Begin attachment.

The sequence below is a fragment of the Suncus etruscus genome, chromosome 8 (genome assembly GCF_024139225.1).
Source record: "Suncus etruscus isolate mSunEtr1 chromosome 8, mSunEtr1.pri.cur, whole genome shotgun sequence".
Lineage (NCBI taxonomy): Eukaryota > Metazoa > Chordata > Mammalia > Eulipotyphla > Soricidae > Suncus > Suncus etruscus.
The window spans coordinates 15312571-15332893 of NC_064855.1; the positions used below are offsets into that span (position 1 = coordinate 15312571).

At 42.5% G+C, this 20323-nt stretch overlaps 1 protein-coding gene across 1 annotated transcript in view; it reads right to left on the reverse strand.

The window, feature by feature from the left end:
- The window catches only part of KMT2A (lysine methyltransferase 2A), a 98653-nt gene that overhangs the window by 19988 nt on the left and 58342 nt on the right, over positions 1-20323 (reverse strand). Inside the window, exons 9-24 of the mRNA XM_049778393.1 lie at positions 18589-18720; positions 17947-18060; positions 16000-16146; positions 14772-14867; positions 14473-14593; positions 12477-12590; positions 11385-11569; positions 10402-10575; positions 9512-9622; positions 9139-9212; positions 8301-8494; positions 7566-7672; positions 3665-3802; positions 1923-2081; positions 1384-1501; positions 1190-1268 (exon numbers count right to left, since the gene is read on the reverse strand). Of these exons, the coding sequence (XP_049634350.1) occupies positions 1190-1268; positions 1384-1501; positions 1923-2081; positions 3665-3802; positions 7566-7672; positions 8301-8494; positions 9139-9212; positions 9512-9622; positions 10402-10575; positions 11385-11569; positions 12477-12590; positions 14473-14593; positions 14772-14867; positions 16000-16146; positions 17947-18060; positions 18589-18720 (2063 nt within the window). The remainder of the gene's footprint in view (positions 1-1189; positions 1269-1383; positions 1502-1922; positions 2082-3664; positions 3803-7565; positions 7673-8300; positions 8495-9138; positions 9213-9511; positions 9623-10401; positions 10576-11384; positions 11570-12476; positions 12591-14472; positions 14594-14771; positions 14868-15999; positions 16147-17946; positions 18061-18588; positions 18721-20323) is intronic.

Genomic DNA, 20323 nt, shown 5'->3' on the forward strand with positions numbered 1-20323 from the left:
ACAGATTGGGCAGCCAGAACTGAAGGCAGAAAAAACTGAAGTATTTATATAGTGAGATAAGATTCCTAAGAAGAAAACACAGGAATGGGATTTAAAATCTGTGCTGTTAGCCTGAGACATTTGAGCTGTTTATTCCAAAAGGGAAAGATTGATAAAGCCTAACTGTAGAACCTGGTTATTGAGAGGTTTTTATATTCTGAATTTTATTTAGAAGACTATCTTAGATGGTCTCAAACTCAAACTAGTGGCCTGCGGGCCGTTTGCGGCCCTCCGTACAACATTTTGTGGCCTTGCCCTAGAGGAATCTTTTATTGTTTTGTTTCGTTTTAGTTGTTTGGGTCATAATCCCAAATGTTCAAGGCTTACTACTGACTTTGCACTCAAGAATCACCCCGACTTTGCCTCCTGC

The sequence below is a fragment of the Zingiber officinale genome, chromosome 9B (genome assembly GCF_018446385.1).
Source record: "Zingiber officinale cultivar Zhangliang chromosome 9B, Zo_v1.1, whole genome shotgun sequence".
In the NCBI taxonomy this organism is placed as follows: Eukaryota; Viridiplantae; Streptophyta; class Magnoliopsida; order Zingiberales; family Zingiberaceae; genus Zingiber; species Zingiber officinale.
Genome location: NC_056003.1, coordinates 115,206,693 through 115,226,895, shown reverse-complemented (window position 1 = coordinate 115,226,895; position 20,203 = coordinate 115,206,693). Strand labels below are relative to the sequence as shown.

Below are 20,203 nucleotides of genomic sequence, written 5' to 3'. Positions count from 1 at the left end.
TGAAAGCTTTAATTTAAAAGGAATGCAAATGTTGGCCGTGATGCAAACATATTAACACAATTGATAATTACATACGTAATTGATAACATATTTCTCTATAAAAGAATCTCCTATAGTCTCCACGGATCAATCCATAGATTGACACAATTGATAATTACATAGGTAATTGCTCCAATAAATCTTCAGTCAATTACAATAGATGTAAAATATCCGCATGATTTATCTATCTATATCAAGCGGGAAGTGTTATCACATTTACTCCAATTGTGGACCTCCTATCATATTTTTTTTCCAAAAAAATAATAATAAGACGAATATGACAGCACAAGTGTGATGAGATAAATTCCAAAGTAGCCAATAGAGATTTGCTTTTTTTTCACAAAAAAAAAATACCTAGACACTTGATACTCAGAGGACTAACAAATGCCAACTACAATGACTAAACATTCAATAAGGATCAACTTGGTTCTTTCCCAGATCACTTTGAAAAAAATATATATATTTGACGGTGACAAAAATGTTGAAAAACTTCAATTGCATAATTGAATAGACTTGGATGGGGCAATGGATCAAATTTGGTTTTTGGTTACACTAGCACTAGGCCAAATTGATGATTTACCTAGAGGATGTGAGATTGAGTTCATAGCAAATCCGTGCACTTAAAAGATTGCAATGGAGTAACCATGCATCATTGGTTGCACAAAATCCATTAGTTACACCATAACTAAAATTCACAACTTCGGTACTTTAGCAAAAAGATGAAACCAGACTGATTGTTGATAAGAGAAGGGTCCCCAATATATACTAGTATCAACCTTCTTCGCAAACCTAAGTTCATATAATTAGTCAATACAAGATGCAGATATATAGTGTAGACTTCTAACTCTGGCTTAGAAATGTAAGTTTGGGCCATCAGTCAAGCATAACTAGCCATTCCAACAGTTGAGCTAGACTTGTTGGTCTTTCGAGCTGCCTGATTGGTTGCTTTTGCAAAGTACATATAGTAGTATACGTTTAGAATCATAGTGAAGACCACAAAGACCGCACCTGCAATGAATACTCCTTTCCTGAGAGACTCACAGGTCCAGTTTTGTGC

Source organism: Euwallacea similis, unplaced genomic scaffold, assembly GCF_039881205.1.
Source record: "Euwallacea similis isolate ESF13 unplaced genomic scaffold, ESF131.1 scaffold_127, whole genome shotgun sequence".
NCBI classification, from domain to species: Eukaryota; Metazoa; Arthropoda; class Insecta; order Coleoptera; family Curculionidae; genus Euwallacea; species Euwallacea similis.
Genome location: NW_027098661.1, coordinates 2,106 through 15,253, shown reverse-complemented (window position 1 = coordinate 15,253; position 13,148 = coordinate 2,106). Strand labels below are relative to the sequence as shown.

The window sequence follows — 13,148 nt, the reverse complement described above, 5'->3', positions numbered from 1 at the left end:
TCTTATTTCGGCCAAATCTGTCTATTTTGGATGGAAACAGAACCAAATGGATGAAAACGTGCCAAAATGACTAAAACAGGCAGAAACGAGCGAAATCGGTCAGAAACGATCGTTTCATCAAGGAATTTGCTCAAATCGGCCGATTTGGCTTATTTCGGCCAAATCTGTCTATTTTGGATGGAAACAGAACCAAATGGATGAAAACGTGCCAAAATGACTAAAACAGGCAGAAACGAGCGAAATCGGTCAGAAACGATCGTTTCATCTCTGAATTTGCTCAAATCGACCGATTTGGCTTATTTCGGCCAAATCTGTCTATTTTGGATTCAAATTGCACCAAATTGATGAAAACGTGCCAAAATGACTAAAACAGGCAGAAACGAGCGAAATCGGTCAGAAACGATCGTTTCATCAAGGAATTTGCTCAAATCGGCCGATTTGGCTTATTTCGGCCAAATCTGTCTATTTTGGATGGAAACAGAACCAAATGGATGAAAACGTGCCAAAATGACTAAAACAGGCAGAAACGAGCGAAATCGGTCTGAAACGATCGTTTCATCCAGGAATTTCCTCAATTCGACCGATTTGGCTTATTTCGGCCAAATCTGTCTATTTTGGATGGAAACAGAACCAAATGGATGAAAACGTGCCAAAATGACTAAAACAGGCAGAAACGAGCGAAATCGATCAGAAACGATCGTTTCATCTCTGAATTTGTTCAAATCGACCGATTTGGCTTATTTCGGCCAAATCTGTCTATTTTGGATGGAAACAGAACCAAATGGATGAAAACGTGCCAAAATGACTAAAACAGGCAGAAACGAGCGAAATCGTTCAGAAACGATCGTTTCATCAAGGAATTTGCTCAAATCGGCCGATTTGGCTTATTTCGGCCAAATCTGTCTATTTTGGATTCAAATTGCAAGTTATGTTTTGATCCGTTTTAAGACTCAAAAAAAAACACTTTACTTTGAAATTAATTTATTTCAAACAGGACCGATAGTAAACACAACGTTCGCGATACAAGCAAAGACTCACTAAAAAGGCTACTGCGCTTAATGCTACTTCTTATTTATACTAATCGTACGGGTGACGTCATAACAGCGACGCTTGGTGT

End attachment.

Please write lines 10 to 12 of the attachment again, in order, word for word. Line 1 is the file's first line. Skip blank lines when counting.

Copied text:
The sequence below is a fragment of the Zingiber officinale genome, chromosome 9B (genome assembly GCF_018446385.1).
Source record: "Zingiber officinale cultivar Zhangliang chromosome 9B, Zo_v1.1, whole genome shotgun sequence".
In the NCBI taxonomy this organism is placed as follows: Eukaryota; Viridiplantae; Streptophyta; class Magnoliopsida; order Zingiberales; family Zingiberaceae; genus Zingiber; species Zingiber officinale.